Category Archives: psychological stuff

Intersections!

I find myself these days watching and reading things related to:

  • Permaculture
  • Minimalism
  • RV or van living

Permaculture started because David Holmgren was wondering what the interrelationships were between three things:

  1. landscape architecture
  2. ecology
  3. agriculture

After discovering that, it occurred to me that I’m not really interested only in any of the 3 things I first listed, but the intersections between THEM.

So, I made the chart below in an effort to understand what it was they have in common and what they do NOT!

Permaculture

Minimalism

RV/Van LIving

Mobile?

No

Possibly

Yes                         An emphasis of this life

Less Stuff?

Possibly             More reuse/eco friendly and multi- uses

Yes                         An emphasis of this life

Yes               Mandated by space limitations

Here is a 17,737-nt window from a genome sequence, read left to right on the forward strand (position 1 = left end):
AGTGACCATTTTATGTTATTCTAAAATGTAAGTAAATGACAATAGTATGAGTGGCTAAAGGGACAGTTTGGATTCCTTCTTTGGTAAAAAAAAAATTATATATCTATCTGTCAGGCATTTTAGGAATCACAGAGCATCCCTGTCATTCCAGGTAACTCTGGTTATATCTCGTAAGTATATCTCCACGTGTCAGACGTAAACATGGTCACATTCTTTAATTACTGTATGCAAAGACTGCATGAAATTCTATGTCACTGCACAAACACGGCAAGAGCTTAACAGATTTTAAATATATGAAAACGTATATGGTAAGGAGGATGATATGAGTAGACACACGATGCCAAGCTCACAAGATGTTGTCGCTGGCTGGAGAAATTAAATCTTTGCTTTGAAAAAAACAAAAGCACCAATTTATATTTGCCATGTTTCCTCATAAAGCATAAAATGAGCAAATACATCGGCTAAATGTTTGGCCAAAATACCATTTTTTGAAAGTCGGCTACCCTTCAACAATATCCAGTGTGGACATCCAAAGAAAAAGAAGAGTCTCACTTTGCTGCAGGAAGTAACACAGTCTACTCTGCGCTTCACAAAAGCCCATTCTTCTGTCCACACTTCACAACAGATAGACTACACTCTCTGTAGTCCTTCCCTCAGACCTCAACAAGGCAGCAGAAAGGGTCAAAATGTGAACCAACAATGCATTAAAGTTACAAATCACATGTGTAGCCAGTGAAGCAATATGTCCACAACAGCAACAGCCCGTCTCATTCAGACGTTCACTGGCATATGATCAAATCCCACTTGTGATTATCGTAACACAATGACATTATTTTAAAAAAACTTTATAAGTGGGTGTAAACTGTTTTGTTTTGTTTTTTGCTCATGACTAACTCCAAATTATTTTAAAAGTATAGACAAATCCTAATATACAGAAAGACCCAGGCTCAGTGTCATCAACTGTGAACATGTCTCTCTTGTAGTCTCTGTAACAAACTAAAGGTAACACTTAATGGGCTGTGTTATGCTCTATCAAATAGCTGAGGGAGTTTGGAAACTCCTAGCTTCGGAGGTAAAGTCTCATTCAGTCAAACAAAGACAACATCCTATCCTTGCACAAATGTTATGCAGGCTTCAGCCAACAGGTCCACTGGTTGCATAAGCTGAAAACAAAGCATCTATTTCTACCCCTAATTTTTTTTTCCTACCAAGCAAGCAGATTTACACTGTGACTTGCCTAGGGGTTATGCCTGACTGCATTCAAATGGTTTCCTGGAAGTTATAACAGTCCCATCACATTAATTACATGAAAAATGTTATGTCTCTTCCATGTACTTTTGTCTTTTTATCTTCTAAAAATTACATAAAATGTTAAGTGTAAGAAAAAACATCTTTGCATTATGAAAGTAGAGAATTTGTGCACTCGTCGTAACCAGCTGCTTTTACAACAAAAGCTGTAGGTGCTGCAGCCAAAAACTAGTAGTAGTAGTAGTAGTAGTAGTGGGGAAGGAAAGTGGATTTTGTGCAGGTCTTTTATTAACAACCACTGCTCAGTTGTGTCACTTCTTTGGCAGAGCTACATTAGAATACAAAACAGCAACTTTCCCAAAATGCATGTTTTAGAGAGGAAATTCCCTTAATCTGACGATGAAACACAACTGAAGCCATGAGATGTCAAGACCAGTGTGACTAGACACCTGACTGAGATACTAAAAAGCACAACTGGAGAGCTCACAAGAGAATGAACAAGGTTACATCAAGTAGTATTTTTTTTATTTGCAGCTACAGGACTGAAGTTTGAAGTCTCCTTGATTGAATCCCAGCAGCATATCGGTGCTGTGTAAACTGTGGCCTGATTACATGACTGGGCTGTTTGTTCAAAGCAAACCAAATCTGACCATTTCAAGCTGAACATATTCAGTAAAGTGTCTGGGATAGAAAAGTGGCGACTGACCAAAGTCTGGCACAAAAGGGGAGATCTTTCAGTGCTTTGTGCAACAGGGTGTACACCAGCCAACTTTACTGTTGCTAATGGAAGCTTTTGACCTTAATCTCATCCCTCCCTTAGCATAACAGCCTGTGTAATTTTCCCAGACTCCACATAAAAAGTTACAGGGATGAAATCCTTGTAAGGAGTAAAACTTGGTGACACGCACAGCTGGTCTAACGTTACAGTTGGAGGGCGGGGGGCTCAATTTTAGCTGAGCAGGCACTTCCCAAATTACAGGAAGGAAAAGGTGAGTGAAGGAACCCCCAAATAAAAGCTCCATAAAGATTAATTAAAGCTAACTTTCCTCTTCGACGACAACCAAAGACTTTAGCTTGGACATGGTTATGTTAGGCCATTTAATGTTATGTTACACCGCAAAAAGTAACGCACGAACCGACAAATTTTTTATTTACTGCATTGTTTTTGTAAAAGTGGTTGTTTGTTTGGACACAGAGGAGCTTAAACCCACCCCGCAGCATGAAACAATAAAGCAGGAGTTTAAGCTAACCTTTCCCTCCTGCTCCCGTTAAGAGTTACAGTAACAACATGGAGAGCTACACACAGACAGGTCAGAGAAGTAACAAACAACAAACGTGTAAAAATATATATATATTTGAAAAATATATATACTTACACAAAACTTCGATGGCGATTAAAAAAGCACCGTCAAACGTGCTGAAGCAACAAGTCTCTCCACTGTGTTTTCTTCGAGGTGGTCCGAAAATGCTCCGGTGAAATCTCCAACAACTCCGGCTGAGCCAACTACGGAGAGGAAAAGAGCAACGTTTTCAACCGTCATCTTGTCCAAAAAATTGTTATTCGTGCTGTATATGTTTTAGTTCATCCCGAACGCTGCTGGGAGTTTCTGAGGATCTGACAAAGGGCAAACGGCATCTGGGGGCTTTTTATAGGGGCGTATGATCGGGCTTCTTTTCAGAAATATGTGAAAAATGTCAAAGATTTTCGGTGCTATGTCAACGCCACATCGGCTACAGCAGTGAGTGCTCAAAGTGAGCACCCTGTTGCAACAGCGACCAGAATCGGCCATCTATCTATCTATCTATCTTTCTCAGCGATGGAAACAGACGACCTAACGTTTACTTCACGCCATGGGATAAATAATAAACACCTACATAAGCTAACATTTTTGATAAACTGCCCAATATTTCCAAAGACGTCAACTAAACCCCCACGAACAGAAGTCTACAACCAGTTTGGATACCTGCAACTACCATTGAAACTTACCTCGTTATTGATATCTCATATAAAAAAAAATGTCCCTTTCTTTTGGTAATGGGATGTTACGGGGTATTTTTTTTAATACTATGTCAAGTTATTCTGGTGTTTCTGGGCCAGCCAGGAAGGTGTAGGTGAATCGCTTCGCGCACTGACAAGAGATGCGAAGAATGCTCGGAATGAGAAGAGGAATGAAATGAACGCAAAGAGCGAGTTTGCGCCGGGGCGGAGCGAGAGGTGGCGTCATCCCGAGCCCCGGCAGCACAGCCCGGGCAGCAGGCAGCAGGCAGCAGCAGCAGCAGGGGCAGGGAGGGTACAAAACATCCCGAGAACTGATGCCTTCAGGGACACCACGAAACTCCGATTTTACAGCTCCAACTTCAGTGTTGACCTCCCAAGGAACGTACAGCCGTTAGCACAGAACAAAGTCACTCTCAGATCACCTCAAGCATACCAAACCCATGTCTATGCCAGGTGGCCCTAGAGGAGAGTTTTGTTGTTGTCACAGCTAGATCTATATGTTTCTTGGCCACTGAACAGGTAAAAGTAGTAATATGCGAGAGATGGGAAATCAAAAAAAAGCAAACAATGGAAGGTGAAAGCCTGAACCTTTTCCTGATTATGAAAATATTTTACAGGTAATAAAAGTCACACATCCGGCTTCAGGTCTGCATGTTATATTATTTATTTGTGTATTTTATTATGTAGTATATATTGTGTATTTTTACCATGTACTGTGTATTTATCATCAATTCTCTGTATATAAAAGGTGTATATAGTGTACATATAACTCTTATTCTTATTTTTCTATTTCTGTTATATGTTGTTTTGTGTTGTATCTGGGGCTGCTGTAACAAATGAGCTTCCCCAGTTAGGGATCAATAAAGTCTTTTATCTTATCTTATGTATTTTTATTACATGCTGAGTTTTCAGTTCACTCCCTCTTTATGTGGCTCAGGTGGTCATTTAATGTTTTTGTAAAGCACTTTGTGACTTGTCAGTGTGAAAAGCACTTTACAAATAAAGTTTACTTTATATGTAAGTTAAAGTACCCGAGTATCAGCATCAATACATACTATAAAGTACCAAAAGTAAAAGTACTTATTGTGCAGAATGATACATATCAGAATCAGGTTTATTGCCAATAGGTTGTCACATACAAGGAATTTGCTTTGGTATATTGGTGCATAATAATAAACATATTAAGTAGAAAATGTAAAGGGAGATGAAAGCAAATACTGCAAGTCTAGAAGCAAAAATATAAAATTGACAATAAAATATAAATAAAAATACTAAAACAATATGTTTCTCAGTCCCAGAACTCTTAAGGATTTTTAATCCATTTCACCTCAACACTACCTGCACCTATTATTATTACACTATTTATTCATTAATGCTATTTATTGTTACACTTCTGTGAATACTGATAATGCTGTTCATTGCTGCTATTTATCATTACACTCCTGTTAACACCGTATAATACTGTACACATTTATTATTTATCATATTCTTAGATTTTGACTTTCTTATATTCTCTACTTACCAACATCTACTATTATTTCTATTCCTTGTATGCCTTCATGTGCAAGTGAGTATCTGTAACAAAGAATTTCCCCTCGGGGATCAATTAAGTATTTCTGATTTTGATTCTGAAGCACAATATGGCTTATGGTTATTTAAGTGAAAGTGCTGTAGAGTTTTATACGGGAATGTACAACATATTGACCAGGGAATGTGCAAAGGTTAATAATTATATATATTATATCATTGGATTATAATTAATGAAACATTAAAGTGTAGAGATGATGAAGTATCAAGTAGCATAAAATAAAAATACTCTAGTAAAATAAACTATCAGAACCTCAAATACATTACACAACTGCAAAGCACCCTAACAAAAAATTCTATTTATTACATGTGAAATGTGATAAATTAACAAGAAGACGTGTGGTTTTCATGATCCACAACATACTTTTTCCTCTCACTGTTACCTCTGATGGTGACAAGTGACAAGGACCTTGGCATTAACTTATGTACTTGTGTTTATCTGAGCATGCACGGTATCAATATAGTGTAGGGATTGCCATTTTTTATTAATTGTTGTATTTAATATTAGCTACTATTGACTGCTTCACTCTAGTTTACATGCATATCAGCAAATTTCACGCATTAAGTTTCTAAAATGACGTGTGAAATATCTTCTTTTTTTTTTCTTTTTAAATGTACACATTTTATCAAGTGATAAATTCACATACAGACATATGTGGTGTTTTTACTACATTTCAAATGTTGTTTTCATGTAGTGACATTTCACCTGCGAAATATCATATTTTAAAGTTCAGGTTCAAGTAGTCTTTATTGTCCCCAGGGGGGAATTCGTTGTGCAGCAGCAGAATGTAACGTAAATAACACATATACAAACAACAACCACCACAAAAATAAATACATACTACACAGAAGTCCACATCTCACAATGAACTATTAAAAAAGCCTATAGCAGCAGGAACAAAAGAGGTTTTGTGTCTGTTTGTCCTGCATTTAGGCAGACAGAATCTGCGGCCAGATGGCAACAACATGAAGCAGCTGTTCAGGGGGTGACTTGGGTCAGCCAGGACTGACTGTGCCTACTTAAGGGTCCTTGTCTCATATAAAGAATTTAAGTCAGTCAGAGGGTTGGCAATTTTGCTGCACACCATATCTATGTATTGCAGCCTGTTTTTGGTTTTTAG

DIY Food?

     Yes                   An emphasis of this life

Possibly

No                     Space limitations again

Less Commercial reliance?

Yes

Yes

Yes

Fewer Support Systems?

Possibly

Possibly

Possibly

Lower Costs?

Possibly

Possibly

Possibly

What does this mean, exactly? I guess I’m ready to become a hippy of some sort. As usual, the first step is to continue to get rid of a lot of “things.” And, considering the discussions we’ve been having about aging in place, it seems more likely we’ll end up permaculturists with a possible minimalist bent?

I don’t know of course, but it has been an interesting exploration, trying to find what it is that all of these have which appeals to me so!

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Photo by Tania Malréchauffé on Unsplash

Realization

I realized yesterday that I have been in survival mode for much of the past 2 months. I have good reasons for this, but it isn’t all that productive!

What I do, and I’ve only just really understood what this is, is the minimum. Minimal cleaning, self-care, progress on projects, etc. It’s an emotional shutting down and awaiting the next blow. It’s pulling inward and freeing up emotional resources.

This makes sense if you’re a child dealing with the last and anticipating the next emotional/abusive attack. It doesn’t in an adult woman! And, as I said, I’ve only just realized I do this. I shut down everything that isn’t essential. Makes getting work done difficult: work for others, work for myself, or work on projects of any kind.